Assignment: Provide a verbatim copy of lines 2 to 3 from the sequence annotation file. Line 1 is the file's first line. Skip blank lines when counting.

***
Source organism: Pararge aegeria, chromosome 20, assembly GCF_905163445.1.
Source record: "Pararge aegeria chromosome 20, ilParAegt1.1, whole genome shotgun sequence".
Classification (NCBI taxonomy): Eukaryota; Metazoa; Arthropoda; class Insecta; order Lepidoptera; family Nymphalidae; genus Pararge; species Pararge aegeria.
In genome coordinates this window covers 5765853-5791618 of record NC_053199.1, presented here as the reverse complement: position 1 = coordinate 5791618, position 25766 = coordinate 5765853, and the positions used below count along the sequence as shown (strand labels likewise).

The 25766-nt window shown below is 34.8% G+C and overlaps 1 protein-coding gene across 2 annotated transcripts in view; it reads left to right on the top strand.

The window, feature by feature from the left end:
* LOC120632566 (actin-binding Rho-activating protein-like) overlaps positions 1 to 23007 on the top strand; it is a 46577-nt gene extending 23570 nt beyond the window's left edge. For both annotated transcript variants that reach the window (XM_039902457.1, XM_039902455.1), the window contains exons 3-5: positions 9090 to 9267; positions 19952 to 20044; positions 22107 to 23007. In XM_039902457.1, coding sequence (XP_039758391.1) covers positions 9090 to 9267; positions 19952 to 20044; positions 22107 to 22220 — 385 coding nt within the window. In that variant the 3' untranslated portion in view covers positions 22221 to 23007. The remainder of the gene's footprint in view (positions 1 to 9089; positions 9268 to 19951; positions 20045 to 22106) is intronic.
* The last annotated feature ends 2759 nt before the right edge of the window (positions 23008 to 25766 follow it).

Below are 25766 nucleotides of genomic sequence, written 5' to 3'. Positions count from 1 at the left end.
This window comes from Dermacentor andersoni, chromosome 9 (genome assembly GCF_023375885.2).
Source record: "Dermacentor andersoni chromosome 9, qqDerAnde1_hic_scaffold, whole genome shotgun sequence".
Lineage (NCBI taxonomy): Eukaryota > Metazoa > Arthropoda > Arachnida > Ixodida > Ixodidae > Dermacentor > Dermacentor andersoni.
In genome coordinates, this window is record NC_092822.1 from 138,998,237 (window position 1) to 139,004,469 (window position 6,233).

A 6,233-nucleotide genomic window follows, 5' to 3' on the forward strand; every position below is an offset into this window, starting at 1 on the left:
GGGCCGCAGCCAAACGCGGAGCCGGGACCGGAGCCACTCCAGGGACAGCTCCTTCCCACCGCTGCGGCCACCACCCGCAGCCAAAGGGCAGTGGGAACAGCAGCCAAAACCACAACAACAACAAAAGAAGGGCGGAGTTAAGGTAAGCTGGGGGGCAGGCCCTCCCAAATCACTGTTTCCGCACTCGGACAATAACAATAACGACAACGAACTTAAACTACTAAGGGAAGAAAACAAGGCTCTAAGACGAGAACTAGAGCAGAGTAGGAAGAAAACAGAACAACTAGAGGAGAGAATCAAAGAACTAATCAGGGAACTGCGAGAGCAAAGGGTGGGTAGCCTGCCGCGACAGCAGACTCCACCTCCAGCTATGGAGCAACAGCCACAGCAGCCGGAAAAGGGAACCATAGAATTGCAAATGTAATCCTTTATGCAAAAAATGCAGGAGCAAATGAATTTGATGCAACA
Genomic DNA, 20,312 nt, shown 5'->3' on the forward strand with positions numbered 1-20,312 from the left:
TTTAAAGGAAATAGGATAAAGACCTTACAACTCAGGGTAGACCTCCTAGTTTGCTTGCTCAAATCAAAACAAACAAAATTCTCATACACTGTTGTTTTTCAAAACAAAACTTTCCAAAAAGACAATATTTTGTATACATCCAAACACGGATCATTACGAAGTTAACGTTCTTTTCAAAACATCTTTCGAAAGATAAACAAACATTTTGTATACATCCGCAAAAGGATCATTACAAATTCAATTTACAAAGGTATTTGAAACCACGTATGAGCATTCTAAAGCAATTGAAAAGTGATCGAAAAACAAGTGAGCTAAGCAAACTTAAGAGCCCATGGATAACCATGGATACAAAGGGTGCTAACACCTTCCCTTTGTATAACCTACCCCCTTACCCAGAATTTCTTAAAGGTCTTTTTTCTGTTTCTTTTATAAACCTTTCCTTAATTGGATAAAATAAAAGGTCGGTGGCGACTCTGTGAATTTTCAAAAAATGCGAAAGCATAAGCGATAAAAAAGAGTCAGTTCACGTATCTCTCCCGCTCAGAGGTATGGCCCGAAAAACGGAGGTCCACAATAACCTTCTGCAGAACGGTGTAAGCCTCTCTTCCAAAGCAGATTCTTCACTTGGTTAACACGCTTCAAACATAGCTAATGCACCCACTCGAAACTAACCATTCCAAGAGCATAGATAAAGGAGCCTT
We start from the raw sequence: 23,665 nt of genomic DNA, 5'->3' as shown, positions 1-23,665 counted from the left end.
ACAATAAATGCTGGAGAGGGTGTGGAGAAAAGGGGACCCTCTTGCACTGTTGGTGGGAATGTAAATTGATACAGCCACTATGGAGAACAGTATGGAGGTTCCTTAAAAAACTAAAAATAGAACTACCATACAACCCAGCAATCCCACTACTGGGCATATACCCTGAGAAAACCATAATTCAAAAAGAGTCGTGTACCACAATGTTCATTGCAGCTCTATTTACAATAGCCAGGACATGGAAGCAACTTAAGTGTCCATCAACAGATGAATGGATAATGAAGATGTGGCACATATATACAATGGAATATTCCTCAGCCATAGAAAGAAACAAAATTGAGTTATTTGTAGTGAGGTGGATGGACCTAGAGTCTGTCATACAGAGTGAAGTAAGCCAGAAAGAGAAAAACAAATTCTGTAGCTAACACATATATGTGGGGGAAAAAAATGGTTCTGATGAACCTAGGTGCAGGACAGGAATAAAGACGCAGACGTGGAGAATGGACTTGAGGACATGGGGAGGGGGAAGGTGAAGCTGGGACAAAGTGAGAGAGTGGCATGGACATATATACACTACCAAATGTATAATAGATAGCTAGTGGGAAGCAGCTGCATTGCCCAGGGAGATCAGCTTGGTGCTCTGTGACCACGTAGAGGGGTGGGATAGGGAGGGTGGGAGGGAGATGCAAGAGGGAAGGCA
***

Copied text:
Source record: "Pararge aegeria chromosome 20, ilParAegt1.1, whole genome shotgun sequence".
Classification (NCBI taxonomy): Eukaryota; Metazoa; Arthropoda; class Insecta; order Lepidoptera; family Nymphalidae; genus Pararge; species Pararge aegeria.